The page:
Senior judges were told Thomas Forgrave might eventually have been paid more than 20 times what he invested without the reductions to the flawed scheme.
It was also forecast that another boiler owner involved in the legal action who spent £111,000 on installations would have received in excess of £2.5m during the lifetime of the green energy initiative.
The predicted figures were disclosed as counsel representing the Department for the Economy argued that the cuts had been lawfully made as part of steps to deal with overcompensation.
Tony McGleenan QC said: “Both the appellants who are making Human Rights Act claims have, on figures they themselves returned, received significantly in excess of the original capital investment.”
Members of the Renewable Heat Association NI Ltd and Mr Forgrave are taking separate cases against the department over legislative changes introduced in 2017 and again in 2019.
The revised RHI regulations saw annual payments to non-domestic operators slashed from £13,000 to £2,000.
Boiler owners claim that was an unlawful step taken against operators who signed up to the initiative back in 2012 on the basis that rate of return on their investments was guaranteed for 20 years.
Set up to encourage businesses and other non-domestic users to switch to environmentally friendly wood pellet burning systems, the RHI scheme was plunged into controversy after the potential cost to taxpayers emerged.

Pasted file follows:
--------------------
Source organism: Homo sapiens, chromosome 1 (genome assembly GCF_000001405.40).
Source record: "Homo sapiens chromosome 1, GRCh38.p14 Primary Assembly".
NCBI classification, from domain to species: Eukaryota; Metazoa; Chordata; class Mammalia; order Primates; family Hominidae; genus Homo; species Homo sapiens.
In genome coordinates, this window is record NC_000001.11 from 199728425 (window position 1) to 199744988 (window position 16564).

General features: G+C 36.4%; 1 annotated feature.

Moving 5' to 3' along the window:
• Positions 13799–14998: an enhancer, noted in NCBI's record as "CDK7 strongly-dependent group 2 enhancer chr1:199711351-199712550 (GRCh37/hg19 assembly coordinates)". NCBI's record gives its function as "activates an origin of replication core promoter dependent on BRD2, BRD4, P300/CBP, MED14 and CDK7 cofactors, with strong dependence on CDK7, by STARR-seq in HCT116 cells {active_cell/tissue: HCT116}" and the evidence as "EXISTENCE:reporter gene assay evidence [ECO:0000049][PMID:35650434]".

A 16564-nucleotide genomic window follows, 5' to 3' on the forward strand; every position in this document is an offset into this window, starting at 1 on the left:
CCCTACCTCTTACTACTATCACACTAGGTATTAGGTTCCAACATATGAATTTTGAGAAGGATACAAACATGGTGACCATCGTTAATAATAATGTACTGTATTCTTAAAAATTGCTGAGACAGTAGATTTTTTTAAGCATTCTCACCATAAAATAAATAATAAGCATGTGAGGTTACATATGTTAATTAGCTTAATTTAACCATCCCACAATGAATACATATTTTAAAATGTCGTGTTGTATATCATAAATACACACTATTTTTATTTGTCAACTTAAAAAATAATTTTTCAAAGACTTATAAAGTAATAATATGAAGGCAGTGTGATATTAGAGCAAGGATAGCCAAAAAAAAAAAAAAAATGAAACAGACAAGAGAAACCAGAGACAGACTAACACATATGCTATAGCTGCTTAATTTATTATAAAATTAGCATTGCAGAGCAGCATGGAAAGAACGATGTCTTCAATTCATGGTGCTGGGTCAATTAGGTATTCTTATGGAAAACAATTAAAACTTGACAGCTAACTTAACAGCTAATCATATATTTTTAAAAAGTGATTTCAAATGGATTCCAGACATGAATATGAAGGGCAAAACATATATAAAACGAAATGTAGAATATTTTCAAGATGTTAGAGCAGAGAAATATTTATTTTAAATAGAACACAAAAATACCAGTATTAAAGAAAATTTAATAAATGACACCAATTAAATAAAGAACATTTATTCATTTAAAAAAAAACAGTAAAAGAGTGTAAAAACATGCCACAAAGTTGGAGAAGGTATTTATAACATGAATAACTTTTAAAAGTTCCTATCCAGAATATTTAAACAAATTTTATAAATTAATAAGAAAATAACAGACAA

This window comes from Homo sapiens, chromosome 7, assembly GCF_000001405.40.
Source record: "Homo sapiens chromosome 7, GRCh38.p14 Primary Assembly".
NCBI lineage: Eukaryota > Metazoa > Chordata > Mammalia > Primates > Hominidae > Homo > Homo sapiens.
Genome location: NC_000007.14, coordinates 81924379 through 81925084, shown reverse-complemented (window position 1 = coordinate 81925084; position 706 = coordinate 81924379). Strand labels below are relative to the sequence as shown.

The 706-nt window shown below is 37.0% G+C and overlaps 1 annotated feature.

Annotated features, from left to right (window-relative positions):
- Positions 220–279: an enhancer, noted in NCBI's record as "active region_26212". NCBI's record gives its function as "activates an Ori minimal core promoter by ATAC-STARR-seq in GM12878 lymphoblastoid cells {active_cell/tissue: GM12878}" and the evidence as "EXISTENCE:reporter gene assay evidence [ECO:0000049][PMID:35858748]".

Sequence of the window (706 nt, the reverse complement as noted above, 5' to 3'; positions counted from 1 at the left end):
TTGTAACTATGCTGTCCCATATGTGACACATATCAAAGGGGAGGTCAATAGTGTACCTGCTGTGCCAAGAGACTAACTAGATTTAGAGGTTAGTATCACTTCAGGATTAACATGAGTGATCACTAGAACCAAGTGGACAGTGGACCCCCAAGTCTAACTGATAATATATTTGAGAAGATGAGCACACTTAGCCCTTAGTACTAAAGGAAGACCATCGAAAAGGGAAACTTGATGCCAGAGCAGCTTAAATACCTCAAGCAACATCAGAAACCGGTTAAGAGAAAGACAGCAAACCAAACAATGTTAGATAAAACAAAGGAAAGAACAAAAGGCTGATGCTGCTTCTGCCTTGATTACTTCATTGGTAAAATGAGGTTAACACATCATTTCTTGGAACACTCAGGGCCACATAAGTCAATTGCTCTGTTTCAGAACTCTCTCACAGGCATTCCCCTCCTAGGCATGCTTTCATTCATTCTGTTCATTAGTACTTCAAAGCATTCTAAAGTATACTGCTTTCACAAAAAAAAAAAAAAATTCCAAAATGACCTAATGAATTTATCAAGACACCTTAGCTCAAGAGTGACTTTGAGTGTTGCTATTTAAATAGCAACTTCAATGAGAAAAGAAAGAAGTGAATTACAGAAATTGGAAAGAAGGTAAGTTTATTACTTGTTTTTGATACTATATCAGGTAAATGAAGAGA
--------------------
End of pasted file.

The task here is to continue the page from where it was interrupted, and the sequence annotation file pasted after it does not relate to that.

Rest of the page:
Because subsidies were higher than fuel costs it became known as “cash for ash” and was closed to new entrants in 2016.
The debacle led to the fall of Stormont’s power-sharing administration in 2017, and a public inquiry which identified a series of failings but found no evidence of illegal activity.
Two High Court judges have already held that the tariff cuts were lawful.
Appealing those rulings, lawyers for the “2012 cohort” of boiler owners claim insufficient weight was given to the potential catastrophic impact on their livelihoods.
Mr Forgrave’s award-winning business had been left potentially unviable after he borrowed hundreds of thousands of pounds to install 10 biomass boilers at his Co Antrim poultry farm, it was contended.
His barrister argued that the High Court was wrongly swayed on being told he has received more than £1m in payments over a seven-year period.
Responding for the department, Mr McGleenan argued: “The payment of £1.1m is not an excessive burden.”
He also set out a forecast of what could have been paid to Mr Forgrave over the scheme’s remaining lifetime for an outlay of £347,000.
“If they stuck with 2012 (tariff rates) only, he would receive just short of £8m – 22.9 times the capital investment,” the barrister claimed.
“If you stayed with the 2017 tariffs, he receives £3.5m – 10.3 times his capital investment.
“Or, if we run the 2019 tariff to its conclusion, he receives £1.5m – 4.3 times the capital investment.
“On any metric, he receives full return and more on the capital expenditure, plus a very healthy rate of return.”
Based on the RHI methodology, the court heard another man who installed four 99kw boilers at a total cost of £111,000 has secured returns of 204%.
If that operator had continued to receive subsidies at the original rate it was estimated that he would have been paid more than £2.5m, Mr McGleenan contended.
During submissions he insisted that a government authority can break a legitimate expectation, provided it does not amount to an abuse of power.